Alonson Howard Jr. was 20 years old when his family (parents and six siblings) emigrated from Sweden, New York (about 19 miles west of Rochester) to Michigan in 1843. The Howard family settled in Tekonsha Township, Calhoun County, Michigan. Alonson Sr., 45 years old at the time of his family’s emigration to Michigan, purchased farmland for all seven of his children. This farmland was located on a flat, heavily wooded plain of the St. Joseph River called the Windfall section (so named because of the “chaos” of fallen timber that had not been cleared). The family farm was appropriately named Windfall Farm.
The office can be seen at left, along the road in front of Windfall Farm, 1956 / THF237140
In 1844, Alonson Jr. married Letitia Cone (1823–57), whose family had emigrated to Michigan from upstate New York during the 1830s. They had three children: Ella (1846–48), Herbert (1849–63), and Truman (1852–1923). In the 1850 census, Alonson Jr. referred to himself as a farmer.
Dr. Howard’s wife, Cynthia, holding daughter Letitia (named after his first wife), 1865-66 / THF237222
Sadly, Alonson Jr.’s wife, Letitia, passed away in 1857. In August 1858, he married Cynthia Coryell Edmunds (1832 or 1833–99). Her family, originally from New England, had emigrated to Calhoun County in the 1830s by way of New York, Canada, and Ohio. According to family reminiscences, Cynthia was greatly loved by both family members and neighbors. She was “an easy housekeeper,” an excellent cook, a gentle, loving person, and an indulgent stepmother to Truman and Herbert. Family lore recounts she feared the Howard relatives might think she had been neglectful of Herbert when he tragically died of measles (a deadly infectious disease at the time) in 1863.
Alonson Jr. and Cynthia’s four children, ca. 1870. Front, left to right: Mattie, Camer, and Letitia; rear: Manchie / THF109605
Four children were born to Alonson Jr. and Cynthia: Manchie (1861–1921), Letitia (1864–1936), Mattie (1865–1940), and Camer (1868–1936). According to family history, both Manchie and Camer were named for Native American friends of their father.
As the decades passed, Alonson Jr. seems to have increasingly chosen medical practice as a full-time occupation over farming. In the 1860 census, he was still listed as a farmer, but by 1870, he was listed as a physician and, in 1880, a physician and surgeon. He passed away on October 12, 1883, of arteriosclerosis (then called softening of the brain, now known as hardening of the arteries). There were no effective remedies for this at the time.
According to reminiscences, Dr. Howard was remembered fondly by many as an intelligent, dedicated, forceful, and vigorous man who could be blunt and abrupt with adults when he detected affectation or pretense. He had a keen sense of humor and a lifelong love of learning.
Dr. Howard’s Medical Practice
Physician’s folding stethoscope, ca. 1880 / THF152868
The unhealthiness of daily life in the mid-19th century may well be the most striking division between people’s lives in the past and how we live today. People did not yet realize the connection between unsanitary conditions and sickness. Nor did they understand the nature of germs and contagion and that diseases were transmitted this way.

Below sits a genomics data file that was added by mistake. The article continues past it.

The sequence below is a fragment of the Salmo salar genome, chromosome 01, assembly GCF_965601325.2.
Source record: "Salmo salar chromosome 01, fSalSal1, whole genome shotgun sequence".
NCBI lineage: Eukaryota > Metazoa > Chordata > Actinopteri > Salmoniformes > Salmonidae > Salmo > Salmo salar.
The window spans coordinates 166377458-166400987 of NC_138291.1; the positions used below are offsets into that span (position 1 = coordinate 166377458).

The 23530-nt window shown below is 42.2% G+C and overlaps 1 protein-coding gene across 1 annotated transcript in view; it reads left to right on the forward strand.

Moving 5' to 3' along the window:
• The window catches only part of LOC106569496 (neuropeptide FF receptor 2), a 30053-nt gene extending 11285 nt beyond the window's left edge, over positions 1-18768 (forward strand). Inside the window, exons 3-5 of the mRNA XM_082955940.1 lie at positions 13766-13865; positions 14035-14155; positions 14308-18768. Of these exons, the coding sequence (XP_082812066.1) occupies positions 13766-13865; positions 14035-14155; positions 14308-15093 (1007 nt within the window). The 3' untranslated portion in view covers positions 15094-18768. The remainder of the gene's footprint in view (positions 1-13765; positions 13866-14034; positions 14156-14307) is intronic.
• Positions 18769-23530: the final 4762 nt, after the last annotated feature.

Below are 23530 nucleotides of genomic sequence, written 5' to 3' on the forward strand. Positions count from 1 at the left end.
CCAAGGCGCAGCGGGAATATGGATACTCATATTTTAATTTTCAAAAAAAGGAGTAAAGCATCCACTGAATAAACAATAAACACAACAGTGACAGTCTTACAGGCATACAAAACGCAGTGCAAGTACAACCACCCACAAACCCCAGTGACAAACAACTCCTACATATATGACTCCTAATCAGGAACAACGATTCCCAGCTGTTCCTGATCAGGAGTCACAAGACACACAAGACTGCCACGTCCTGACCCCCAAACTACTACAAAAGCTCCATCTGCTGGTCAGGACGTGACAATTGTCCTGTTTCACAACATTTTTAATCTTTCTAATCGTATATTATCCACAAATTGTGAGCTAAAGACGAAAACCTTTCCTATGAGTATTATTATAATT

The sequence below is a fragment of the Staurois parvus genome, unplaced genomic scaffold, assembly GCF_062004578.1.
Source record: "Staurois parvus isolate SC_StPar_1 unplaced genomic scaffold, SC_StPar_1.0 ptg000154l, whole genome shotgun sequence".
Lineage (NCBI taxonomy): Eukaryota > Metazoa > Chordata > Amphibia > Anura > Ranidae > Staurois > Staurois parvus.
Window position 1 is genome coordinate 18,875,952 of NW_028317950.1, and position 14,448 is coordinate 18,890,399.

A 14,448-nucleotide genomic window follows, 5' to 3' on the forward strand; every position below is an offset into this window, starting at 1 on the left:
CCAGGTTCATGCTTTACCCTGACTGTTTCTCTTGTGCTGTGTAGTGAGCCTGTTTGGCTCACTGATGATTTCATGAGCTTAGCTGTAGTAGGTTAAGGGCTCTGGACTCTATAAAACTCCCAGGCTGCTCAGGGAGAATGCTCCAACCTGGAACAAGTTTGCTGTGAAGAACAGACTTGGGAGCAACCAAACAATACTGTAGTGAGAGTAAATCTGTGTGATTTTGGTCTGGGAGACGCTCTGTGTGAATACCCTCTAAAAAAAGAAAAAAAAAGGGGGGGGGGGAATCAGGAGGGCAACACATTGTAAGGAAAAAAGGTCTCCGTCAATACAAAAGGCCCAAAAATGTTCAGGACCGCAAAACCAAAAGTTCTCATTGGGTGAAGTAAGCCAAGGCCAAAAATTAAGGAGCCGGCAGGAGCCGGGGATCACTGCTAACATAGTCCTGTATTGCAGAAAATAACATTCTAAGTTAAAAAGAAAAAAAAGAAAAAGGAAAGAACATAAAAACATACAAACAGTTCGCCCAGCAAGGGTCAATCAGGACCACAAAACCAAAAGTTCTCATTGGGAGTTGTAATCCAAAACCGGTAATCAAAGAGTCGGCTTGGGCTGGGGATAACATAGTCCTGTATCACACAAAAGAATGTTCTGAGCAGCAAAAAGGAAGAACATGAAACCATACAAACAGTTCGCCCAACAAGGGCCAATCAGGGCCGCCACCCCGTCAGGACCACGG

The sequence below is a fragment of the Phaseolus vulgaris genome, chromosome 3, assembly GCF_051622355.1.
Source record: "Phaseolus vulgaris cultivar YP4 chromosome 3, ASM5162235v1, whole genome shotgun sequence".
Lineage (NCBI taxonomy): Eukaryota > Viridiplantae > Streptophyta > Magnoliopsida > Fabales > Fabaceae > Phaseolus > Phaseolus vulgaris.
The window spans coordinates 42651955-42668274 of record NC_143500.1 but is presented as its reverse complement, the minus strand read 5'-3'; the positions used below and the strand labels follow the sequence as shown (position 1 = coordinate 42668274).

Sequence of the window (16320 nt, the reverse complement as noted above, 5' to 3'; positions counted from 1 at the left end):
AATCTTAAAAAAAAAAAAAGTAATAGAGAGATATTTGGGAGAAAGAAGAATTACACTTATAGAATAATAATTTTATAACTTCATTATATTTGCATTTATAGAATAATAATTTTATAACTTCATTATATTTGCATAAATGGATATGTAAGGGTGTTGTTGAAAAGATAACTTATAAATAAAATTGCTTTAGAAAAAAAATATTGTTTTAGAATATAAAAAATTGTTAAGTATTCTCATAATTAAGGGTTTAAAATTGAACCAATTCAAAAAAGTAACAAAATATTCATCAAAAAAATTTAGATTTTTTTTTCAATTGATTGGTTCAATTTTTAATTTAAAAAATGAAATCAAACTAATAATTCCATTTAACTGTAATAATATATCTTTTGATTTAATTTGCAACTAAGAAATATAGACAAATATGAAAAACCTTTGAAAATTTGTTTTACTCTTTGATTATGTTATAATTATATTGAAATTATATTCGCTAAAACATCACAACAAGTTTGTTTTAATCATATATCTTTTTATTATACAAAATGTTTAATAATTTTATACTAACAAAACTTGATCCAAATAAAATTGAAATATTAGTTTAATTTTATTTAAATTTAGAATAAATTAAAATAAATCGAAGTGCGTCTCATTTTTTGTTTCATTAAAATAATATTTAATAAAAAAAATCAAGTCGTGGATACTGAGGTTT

As a result, infectious diseases were the leading causes of death at the time. These often reached epidemic proportions. Newborns might get infections of the lungs or the intestinal tract. Children were vulnerable to diphtheria, whooping cough, and scarlet fever, while the ordinary viral diseases of childhood—measles, mumps, and chicken pox—might turn deadly when followed by secondary bacterial infections. Adults might contract the life-threatening infectious diseases of cholera, typhoid fever, yellow fever, bacterial dysentery, pneumonia, malaria (or “intermittent fever”), and “the ague” (pulmonary tuberculosis, also called “consumption”). Women faced serious risks with repeated childbirths. Accidents were frequent killers; tetanus was a deadly threat.
Patent medicines, like these ca. 1880 Anti-Bilious Purgative Pills, were easily available, but they could contain dangerous, toxic, or habit-forming ingredients. / THF155683
American medicine was changing tremendously during the period in which Dr. Howard practiced, and approaches varied widely. Three types of medical practice vied for popularity: conventional (based upon the ancient Greek philosophy that the body’s system was made up of four circulating fluids or “humors”—blood, phlegm, yellow bile, and black bile); homeopathic (a rather controversial approach which asserted that whatever created a disease would also cure it); and botanic (which utilized natural materials such as herbs, plants, bark, roots, and seeds to cure the patient). Those who could not find or afford a local doctor might try an off-the-shelf patent medicine, a family remedy, or a recipe found in a book or periodical.
Invoice from 1881 to Dr. Howard, showing the variety of equipment and ingredients that he purchased from this Detroit company. / THF620460